My submission for the SSP annual meeting’s panel discussion
May 30, 2012
Back on 15th May, on the Scholarly Kitchen blog that the SSP hosts, David Smith posted a brief article soliciting questions for the annual meeting’s panel discussion:
Please keep it decent and above the belt. A good question gives plenty for the panel and the audience to chew on. We have about 90 minutes, so hopefully we’ll be able to get through a broad spectrum of debating points on the value of publishing organisations as part of the scholarly ecosystem and hopefully some of broader points about an industry in flux from the impact of the digital age.
The panelists are Scholarly Kitchen regular David Crotty, altmetrics guru Jason Priem and Elsevier vice-president Tom Reller, so I thought it would be good to get a question before such an interesting group. So I submitted the following question a week ago today:
When funding bodies impose funding mandates such as those of the NIH and the Wellcome Trust, they are conditions of a contract between funder and researcher. Yet we read statements like this one by Graham Taylor of the Publishers Association: “What publishers would not accept, Mr Taylor made clear, was Research Councils UK’s suggestion, in its draft new open-access policy, that authors could choose instead to deposit their papers in open-access repositories within an “overly short” embargo period of six months after publication” http://www.timeshighereducation.co.uk/story.asp?sectioncode=26&storycode=419870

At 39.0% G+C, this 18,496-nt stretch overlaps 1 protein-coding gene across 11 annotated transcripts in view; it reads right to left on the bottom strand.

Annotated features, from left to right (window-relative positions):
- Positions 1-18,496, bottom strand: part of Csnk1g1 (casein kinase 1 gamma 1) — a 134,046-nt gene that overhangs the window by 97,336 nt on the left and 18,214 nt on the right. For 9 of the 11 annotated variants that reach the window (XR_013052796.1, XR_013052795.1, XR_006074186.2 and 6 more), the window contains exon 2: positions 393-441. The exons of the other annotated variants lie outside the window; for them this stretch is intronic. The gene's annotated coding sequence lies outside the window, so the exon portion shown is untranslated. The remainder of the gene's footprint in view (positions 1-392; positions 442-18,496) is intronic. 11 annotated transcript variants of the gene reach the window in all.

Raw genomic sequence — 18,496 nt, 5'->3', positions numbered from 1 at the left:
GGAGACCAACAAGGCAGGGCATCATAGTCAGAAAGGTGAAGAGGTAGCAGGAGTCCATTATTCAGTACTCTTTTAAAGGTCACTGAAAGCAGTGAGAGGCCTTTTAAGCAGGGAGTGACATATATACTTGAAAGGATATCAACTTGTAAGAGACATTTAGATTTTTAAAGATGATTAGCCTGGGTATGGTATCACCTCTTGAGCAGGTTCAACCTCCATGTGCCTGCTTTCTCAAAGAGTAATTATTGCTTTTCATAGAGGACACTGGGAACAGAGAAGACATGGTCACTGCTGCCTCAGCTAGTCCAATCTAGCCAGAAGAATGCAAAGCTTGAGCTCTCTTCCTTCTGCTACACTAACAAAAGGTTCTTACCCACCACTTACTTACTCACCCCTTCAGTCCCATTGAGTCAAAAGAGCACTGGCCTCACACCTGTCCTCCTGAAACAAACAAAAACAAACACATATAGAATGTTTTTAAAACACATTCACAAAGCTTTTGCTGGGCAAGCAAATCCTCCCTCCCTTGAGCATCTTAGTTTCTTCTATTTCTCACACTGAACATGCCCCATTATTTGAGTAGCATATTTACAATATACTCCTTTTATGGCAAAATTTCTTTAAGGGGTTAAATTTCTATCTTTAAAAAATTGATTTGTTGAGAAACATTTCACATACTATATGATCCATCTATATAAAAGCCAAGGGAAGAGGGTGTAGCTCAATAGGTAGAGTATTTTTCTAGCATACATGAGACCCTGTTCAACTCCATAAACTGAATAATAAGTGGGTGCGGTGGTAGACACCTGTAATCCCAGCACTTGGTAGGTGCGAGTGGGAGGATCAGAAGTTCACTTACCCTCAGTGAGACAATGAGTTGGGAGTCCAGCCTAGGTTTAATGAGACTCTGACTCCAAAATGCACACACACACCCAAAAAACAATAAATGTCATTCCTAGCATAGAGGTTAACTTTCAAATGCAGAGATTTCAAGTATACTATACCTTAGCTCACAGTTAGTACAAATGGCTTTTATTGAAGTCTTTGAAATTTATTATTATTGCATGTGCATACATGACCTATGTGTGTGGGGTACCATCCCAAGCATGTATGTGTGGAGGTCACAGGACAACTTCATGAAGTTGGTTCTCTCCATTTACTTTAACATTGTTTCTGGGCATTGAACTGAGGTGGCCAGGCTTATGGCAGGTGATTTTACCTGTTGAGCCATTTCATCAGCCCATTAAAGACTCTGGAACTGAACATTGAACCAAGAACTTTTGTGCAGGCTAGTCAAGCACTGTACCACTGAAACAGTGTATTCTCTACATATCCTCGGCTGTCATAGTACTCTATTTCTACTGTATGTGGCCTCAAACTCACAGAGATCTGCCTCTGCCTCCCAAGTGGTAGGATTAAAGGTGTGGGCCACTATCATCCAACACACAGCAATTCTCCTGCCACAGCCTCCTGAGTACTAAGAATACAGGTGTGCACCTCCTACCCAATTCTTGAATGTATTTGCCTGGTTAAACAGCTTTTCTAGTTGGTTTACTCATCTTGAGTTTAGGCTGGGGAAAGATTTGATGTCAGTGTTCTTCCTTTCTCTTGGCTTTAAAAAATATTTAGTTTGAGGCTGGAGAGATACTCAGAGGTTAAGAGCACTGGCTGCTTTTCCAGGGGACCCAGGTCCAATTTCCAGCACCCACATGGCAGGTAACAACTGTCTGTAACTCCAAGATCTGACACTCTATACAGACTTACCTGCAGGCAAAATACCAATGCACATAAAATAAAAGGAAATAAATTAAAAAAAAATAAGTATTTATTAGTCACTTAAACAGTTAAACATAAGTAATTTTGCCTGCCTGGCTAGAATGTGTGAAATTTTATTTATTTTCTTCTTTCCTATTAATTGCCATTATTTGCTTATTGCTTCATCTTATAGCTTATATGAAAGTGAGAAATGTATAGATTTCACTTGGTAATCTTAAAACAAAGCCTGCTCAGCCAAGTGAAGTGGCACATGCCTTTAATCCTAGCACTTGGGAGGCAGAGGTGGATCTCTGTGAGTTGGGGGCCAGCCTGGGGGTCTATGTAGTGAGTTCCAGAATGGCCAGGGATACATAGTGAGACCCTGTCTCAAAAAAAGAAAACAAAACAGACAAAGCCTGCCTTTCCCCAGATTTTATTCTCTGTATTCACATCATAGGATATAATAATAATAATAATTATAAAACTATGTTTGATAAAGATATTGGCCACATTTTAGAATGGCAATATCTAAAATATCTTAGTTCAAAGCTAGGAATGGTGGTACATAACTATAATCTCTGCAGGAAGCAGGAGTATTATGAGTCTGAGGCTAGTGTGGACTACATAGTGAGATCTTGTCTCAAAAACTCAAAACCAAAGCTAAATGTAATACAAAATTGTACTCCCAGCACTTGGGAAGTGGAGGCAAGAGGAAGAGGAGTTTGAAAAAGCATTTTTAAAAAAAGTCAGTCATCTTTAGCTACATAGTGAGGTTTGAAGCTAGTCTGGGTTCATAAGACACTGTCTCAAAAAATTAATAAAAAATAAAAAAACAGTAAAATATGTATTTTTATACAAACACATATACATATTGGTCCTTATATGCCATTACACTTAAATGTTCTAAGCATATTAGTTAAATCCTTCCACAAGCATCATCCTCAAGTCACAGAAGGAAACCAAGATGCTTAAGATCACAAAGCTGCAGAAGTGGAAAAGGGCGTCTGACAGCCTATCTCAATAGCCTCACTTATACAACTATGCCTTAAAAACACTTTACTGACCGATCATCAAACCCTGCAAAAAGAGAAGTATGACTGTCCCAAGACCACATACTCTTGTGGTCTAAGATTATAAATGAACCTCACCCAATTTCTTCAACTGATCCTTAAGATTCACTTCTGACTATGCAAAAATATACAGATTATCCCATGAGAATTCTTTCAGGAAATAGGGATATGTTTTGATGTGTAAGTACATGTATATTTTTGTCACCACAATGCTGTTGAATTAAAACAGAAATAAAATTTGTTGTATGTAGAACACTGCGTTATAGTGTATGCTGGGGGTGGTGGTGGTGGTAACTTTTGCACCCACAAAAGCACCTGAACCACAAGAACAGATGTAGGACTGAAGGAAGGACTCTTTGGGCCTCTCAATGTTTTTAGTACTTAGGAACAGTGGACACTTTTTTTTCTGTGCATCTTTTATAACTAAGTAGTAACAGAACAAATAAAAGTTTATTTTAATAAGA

What makes publishers think they have a say in what contract funders and researchers make between themselves? If publishers are to have a say on how grant money is spent, shouldn’t laboratory equipment manufacturers have a say, too?
For anyone who’s been following my contributions to the ongoing scholarly publishing discussion, this won’t be a new question: I posed it in rather more confrontational terms on this very blog, in See, this is why publishers irritate me so much, and then included it in a milder form in my most recent Guardian article. But to the best of my knowledge, no-one in publishing has offered an explanation yet. So that’s why I was keen to get it in front of the panel.
I really hope they don’t dodge the question.
Here’s a screenshot of my submission — a sort of receipt for sending the question, if you like:
If anyone who reads this is fortunate enough to be at the SSP panel, maybe they could report back on what treatment this question gets?